Why you should stop drinking sparkling water

Publish Date
Thursday, 29 June 2017, 4:17PM

If your health conscious you've probably cut Coke and other soft drinks from your life. But if you've started drinking sparkling water instead, you might not be making such a great health decision, either.

According to the Today show, drinking sparkling water can make your teeth more susceptible to cavities. This is because carbonated water is acidic (your mouth turns the carbon dioxide bubbles into carbonic acid), which can erode your tooth enamel.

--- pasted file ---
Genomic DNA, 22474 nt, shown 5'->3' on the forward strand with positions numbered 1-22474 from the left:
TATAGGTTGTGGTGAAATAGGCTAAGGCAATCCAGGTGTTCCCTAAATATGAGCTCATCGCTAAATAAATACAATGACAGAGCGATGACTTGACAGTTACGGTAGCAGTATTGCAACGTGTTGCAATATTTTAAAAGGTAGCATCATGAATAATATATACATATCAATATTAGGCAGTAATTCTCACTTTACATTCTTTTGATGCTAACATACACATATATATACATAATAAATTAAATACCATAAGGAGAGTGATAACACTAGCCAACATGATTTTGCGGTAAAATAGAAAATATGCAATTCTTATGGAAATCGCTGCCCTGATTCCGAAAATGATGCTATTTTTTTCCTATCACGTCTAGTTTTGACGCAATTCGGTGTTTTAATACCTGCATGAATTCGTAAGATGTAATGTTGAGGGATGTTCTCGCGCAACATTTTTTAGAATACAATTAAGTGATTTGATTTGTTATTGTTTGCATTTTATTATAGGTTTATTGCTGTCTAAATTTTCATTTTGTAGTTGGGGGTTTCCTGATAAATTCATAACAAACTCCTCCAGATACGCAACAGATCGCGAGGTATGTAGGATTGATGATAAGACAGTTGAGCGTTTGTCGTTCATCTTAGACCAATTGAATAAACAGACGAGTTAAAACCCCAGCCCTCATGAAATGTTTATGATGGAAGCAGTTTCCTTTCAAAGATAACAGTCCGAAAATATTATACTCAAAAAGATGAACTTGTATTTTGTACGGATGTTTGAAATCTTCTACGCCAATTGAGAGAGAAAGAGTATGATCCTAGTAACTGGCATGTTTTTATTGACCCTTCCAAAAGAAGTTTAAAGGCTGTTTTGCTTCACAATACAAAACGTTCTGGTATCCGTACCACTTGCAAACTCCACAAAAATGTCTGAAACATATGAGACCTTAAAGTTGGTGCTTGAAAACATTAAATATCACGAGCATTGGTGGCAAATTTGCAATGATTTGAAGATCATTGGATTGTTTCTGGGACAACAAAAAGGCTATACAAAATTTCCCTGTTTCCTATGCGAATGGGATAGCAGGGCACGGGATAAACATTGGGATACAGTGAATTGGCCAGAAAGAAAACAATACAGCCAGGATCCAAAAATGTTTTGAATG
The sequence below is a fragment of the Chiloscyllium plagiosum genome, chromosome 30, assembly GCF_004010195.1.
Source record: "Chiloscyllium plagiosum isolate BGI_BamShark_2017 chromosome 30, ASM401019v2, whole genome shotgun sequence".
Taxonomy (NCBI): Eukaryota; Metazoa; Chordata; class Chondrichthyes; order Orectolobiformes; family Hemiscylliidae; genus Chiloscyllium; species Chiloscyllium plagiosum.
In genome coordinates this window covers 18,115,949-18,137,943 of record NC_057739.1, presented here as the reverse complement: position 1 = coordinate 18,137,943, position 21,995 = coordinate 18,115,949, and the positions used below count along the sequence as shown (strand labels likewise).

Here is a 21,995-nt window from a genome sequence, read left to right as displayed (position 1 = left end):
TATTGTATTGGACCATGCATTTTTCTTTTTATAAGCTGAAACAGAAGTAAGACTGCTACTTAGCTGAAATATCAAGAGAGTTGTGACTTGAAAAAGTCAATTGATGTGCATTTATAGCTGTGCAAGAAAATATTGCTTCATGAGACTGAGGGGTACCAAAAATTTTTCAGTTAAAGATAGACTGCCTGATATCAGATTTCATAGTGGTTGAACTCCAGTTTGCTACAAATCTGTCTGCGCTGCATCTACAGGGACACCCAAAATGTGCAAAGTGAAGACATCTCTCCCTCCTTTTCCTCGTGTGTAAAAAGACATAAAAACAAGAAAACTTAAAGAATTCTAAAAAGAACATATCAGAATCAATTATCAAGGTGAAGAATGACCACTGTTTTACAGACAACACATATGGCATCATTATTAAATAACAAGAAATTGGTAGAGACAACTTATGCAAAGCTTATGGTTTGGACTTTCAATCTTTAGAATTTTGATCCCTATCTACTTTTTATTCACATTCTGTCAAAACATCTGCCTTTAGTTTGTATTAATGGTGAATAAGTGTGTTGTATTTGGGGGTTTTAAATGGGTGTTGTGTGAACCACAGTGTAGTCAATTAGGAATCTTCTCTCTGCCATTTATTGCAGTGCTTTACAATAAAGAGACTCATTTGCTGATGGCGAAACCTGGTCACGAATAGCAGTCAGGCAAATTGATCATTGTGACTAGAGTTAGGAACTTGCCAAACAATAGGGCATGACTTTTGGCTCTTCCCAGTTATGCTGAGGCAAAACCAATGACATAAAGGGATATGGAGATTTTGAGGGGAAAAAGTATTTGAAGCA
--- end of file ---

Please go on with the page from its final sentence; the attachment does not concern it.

What's even worse is adding lemon or lime to your sparkling water - it makes it even more acidic!

Dr. Edmond R. Hewlett, a spokesperson for the American Dental Association, advises patients to minimise the amount of time sparkling water is touching your teeth. He also suggested you drink sparkling water with meals and make sure you're drinking regular water throughout the day, every day, to stay hydrated.

"For an average, healthy person, carbonated, sugar-free beverages are not going to be a main cavity-causing factor," Delaware dentist Andrew Swiatowicz told The Atlantic. "If you are at all concerned, you can always dilute the carbonated water with regular water, or even just swish with regular water after."